Few people wake up in the morning and reach inwards to locate their golden source of restraint, believing that it will support them throughout the day.  Yet once you untangle it from its web of negative connotations – most of which more fairly belong to constraint – you could find that this is the virtue on which all the others depend.

Stephanie Dowrick
Forgiveness and Other Acts of Love


The word restraint certainly does have negative connotations today.  Most of us would probably associate it with words such as confinement, constraint, control, censure, brake, curb, suppression and even words such as captivity, blockade, barricade.  Restraint is not something which, at face value, is held up as attractive in a world where so much emphasis is given to free expression, individualism and the right to be and do whatever feels just right for me.  However, as we explore this and reflect on how and where we might practise restraint, we do find that it is quite the opposite of those limiting negative connotations, and is in fact an expression of freedom and an essential characteristic and practice in the development of a healthy Christian spirituality.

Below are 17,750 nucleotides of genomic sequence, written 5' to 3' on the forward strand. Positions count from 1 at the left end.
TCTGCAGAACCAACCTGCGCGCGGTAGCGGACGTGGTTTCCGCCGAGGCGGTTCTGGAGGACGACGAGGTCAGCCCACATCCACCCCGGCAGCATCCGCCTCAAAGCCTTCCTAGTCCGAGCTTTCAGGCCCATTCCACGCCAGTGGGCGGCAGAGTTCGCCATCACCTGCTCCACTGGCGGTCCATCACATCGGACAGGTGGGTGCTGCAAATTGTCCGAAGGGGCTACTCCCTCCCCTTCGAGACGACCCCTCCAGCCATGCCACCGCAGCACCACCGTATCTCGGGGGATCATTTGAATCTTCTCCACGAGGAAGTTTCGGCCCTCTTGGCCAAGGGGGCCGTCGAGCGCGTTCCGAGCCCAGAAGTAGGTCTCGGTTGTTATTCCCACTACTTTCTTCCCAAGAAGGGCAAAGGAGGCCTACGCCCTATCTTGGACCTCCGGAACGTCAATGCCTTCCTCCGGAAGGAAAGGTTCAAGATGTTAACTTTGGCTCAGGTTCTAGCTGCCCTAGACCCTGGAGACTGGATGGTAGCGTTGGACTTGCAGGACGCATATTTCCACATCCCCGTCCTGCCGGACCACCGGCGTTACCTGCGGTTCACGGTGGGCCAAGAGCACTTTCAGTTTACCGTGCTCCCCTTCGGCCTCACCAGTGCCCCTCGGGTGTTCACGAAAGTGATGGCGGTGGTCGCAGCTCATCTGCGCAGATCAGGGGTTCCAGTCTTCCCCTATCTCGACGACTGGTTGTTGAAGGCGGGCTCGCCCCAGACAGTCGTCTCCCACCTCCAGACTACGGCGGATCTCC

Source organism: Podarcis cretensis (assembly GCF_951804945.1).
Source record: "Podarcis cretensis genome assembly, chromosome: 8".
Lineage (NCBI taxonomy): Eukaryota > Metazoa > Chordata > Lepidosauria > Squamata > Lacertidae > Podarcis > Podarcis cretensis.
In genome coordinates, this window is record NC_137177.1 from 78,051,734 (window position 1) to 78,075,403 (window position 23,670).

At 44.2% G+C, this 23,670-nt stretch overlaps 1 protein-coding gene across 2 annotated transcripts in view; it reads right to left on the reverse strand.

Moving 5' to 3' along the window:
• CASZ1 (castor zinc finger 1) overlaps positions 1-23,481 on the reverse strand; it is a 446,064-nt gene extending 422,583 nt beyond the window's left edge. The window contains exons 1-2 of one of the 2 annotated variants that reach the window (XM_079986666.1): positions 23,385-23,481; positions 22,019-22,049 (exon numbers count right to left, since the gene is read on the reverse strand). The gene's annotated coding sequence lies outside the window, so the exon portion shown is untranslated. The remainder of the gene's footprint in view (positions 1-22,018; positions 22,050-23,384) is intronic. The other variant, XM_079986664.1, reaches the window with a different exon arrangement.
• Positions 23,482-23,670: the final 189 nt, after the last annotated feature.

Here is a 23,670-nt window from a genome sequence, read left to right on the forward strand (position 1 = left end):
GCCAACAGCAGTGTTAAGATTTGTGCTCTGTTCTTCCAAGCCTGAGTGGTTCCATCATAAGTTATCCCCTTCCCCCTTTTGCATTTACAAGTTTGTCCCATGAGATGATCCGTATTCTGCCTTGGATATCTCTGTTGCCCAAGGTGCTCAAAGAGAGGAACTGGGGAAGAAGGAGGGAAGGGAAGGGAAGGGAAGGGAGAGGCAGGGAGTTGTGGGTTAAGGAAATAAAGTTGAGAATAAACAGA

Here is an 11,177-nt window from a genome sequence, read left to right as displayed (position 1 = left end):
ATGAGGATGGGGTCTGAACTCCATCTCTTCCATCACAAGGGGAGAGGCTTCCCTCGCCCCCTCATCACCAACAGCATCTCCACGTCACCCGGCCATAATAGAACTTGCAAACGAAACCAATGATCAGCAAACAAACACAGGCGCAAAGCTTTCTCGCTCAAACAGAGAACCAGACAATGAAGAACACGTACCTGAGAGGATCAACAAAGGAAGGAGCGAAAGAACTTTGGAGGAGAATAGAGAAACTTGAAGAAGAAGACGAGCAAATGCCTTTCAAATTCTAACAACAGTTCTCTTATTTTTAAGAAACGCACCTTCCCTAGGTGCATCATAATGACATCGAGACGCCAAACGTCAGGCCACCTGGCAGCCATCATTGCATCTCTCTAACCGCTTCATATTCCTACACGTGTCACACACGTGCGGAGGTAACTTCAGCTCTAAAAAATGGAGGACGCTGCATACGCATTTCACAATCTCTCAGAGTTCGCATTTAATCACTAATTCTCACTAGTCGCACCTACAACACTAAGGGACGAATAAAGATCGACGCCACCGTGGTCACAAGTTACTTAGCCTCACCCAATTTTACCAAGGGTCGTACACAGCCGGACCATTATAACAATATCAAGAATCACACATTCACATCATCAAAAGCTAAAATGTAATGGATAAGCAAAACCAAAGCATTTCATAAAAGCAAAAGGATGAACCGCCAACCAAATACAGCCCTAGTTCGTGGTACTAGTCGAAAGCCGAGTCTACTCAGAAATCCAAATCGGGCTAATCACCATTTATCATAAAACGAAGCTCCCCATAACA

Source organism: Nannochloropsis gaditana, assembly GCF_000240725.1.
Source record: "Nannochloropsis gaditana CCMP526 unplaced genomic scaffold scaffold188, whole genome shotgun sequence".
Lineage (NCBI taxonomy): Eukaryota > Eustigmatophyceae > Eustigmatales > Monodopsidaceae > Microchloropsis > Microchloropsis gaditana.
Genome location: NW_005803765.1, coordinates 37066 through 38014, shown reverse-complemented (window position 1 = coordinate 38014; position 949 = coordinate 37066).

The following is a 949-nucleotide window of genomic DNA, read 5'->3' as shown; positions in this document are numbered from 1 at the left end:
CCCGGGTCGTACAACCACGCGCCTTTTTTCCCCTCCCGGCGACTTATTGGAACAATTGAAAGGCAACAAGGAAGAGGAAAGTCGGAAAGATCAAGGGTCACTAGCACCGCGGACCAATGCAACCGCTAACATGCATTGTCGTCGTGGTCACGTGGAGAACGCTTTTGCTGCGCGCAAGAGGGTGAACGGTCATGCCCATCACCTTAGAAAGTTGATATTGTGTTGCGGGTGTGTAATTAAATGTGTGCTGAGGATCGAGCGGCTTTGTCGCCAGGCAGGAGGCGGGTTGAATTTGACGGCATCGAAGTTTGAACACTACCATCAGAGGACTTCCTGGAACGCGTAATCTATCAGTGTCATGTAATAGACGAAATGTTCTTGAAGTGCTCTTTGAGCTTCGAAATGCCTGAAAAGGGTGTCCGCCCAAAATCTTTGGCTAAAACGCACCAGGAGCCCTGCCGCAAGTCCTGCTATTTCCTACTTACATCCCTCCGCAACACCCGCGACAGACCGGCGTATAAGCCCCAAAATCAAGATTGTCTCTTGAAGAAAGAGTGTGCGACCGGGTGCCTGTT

As we look back over the years, and over several millennia, we find a number of sayings about restraint which show that in the past this was indeed held up as a virtue.  Mahatma Gandhi said, “It is his restraint that is honorable to a person, not their liberty”…

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Ms Kerry McCullough

Spirituality and Liturgy Coordinator